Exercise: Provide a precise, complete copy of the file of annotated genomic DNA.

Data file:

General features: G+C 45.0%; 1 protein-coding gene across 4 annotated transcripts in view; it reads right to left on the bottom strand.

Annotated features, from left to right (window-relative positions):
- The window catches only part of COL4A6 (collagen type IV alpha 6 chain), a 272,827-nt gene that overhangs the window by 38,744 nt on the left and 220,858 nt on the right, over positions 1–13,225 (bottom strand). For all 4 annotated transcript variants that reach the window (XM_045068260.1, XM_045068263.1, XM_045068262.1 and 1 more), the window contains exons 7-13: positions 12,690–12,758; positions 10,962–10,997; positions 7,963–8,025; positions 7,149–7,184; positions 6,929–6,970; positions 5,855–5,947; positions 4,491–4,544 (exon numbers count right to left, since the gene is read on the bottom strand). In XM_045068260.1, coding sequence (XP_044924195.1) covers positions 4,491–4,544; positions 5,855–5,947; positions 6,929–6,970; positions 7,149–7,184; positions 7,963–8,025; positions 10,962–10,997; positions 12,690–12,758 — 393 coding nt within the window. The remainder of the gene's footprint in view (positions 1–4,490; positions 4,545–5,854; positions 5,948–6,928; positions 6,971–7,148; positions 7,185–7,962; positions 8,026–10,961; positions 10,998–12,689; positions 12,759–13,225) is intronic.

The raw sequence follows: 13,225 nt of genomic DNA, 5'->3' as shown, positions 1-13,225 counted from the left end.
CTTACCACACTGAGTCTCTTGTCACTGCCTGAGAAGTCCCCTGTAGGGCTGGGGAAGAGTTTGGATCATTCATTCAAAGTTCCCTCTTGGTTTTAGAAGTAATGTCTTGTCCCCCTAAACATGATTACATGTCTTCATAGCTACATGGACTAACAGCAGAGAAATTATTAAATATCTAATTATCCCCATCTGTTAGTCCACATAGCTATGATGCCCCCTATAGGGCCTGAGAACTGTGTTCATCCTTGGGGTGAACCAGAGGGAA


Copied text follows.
General features: G+C 45.0%; 1 protein-coding gene across 4 annotated transcripts in view; it reads right to left on the bottom strand.

Annotated features, from left to right (window-relative positions):
- The window catches only part of COL4A6 (collagen type IV alpha 6 chain), a 272,827-nt gene that overhangs the window by 38,744 nt on the left and 220,858 nt on the right, over positions 1–13,225 (bottom strand). For all 4 annotated transcript variants that reach the window (XM_045068260.1, XM_045068263.1, XM_045068262.1 and 1 more), the window contains exons 7-13: positions 12,690–12,758; positions 10,962–10,997; positions 7,963–8,025; positions 7,149–7,184; positions 6,929–6,970; positions 5,855–5,947; positions 4,491–4,544 (exon numbers count right to left, since the gene is read on the bottom strand). In XM_045068260.1, coding sequence (XP_044924195.1) covers positions 4,491–4,544; positions 5,855–5,947; positions 6,929–6,970; positions 7,149–7,184; positions 7,963–8,025; positions 10,962–10,997; positions 12,690–12,758 — 393 coding nt within the window. The remainder of the gene's footprint in view (positions 1–4,490; positions 4,545–5,854; positions 5,948–6,928; positions 6,971–7,148; positions 7,185–7,962; positions 8,026–10,961; positions 10,998–12,689; positions 12,759–13,225) is intronic.

The raw sequence follows: 13,225 nt of genomic DNA, 5'->3' as shown, positions 1-13,225 counted from the left end.
CTTACCACACTGAGTCTCTTGTCACTGCCTGAGAAGTCCCCTGTAGGGCTGGGGAAGAGTTTGGATCATTCATTCAAAGTTCCCTCTTGGTTTTAGAAGTAATGTCTTGTCCCCCTAAACATGATTACATGTCTTCATAGCTACATGGACTAACAGCAGAGAAATTATTAAATATCTAATTATCCCCATCTGTTAGTCCACATAGCTATGATGCCCCCTATAGGGCCTGAGAACTGTGTTCATCCTTGGGGTGAACCAGAGGGAA